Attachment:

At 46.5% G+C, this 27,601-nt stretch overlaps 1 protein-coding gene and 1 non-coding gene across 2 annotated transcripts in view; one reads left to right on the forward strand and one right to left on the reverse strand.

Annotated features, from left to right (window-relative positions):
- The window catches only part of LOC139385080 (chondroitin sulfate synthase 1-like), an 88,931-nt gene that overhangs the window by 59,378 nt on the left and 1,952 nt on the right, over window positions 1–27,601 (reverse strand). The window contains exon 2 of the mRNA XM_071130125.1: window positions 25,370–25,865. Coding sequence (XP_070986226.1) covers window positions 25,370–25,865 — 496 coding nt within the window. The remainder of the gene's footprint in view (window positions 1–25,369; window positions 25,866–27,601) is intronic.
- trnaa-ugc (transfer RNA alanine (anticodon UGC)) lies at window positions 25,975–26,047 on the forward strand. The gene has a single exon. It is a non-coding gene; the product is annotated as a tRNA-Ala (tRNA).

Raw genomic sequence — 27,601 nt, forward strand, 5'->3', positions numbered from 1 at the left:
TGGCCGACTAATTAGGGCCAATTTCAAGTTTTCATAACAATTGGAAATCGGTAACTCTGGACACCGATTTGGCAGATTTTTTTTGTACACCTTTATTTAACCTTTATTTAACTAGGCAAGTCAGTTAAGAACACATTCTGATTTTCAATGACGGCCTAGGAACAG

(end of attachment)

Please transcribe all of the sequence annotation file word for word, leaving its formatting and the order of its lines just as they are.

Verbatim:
At 46.5% G+C, this 27,601-nt stretch overlaps 1 protein-coding gene and 1 non-coding gene across 2 annotated transcripts in view; one reads left to right on the forward strand and one right to left on the reverse strand.

Annotated features, from left to right (window-relative positions):
- The window catches only part of LOC139385080 (chondroitin sulfate synthase 1-like), an 88,931-nt gene that overhangs the window by 59,378 nt on the left and 1,952 nt on the right, over window positions 1–27,601 (reverse strand). The window contains exon 2 of the mRNA XM_071130125.1: window positions 25,370–25,865. Coding sequence (XP_070986226.1) covers window positions 25,370–25,865 — 496 coding nt within the window. The remainder of the gene's footprint in view (window positions 1–25,369; window positions 25,866–27,601) is intronic.
- trnaa-ugc (transfer RNA alanine (anticodon UGC)) lies at window positions 25,975–26,047 on the forward strand. The gene has a single exon. It is a non-coding gene; the product is annotated as a tRNA-Ala (tRNA).

Raw genomic sequence — 27,601 nt, forward strand, 5'->3', positions numbered from 1 at the left:
TGGCCGACTAATTAGGGCCAATTTCAAGTTTTCATAACAATTGGAAATCGGTAACTCTGGACACCGATTTGGCAGATTTTTTTTGTACACCTTTATTTAACCTTTATTTAACTAGGCAAGTCAGTTAAGAACACATTCTGATTTTCAATGACGGCCTAGGAACAG